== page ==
The grandkids are really happy almost all of the time and I think I know why. So far, nobody has told them they aren’t enough. No one has said they aren’t good enough, talented enough, smart enough, strong enough, popular enough…
I want to freeze time for them, lock in this moment when the reality of limitations isn’t even a concept yet. I want them to keep living in a world where they can believe anything about their own futures, never needing to question whether their dreams are possible. And, absolutely, I want them to continue believing that they can, without having to think about the person who told them they cannot.
It will happen someday, of course. I don’t know any adults who haven’t absorbed the idea, somewhere along the journey, that they aren’t enough. But, for my grandkids, I’m hoping we can postpone it for at least a few more years. The day you’re told you aren’t enough is the day your childhood ends.
When my daughters were young, I told them they could be anything they wanted to be when they grew up. There was a hidden asterisk in that assurance, since “anything” covers an awful lot of ground, but the premise was still sound. Whether they wanted to be Supreme Court justices or cheerleaders, there was a path for them to achieve their goals.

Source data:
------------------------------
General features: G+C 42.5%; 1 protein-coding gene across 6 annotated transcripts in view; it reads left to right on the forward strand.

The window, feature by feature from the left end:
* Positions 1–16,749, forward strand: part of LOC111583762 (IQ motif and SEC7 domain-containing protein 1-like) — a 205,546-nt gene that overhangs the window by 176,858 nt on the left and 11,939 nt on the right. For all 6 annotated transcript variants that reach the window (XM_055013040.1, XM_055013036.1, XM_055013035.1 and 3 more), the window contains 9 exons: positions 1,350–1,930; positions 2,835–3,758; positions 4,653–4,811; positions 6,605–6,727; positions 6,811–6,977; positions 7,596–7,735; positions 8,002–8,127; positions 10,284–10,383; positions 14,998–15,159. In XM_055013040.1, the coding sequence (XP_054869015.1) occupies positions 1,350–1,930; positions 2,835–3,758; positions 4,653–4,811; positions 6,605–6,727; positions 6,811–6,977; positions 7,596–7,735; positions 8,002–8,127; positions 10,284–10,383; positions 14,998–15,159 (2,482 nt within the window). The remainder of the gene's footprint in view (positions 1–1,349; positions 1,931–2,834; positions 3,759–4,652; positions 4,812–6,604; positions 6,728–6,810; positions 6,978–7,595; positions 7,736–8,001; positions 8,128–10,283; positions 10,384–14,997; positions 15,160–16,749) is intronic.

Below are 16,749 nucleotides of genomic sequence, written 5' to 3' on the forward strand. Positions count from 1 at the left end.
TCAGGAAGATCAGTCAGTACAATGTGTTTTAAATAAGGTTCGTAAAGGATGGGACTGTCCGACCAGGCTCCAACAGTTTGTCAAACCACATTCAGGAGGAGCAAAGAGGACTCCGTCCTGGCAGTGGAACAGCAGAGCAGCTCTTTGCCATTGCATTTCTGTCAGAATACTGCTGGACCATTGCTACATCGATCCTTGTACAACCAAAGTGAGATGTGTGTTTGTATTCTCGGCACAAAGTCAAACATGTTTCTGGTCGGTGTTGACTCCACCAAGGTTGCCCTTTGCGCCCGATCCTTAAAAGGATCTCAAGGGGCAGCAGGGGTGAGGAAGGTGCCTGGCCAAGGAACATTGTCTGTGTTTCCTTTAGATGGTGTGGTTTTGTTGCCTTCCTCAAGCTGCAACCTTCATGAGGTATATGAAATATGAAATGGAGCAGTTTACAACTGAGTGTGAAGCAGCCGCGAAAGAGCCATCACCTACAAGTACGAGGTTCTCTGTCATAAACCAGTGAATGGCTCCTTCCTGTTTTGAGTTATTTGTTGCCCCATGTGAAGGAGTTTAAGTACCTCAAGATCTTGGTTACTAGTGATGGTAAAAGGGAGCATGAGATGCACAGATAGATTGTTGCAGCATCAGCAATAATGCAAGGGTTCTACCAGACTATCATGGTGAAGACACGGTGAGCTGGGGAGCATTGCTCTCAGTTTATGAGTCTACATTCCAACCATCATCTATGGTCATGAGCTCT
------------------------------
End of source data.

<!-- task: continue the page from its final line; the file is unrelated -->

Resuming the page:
By the time we reach adulthood, we’ve been told we’re not enough in so many ways that we can doubt our potential even in areas where nobody has slapped us down yet. The sad fact of our rites of passage is that they tend to limit our view of what’s possible, narrowing our own sense of our selves and our potential. Sometimes, we look back on a path not taken and we think it was also a path we could not have taken, because we weren’t enough.
It's not true, though. We go through life once and we make choices every day about whether we’re going to have fries with that…or not. But making a choice today, or in high school, doesn’t preclude a different choice, a different direction, thirty or forty or fifty years later. The things we haven’t done before are not unavailable, just untried.
When we took up knitting instead of pottery, when we moved to the suburbs instead of the city, when we bought a Mac instead of a PC, these were choices, not a life sentence. Very often, older people will sigh that they always wanted to…something. Also very often, there’s nothing really stopping them from giving it a try today.
We do get stopped, though, held back by the view that we aren’t enough, not good/smart/talented enough to do whatever we haven’t done so far. Decades have passed, but we still allow ourselves to be controlled by someone, possibly a someone we don’t even remember, who told us we weren’t enough.
Maybe they were wrong, though. Maybe we were enough. Maybe we still are.
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Who writes this stuff?
Dadwrites oozes from the warped mind of Michael Rosenbaum, an award-winning author who spends most of his time these days as a start-up business mentor, book coach, photographer and, mostly, a grandfather. All views are his alone, largely due to the fact that he can’t find anyone who agrees with him.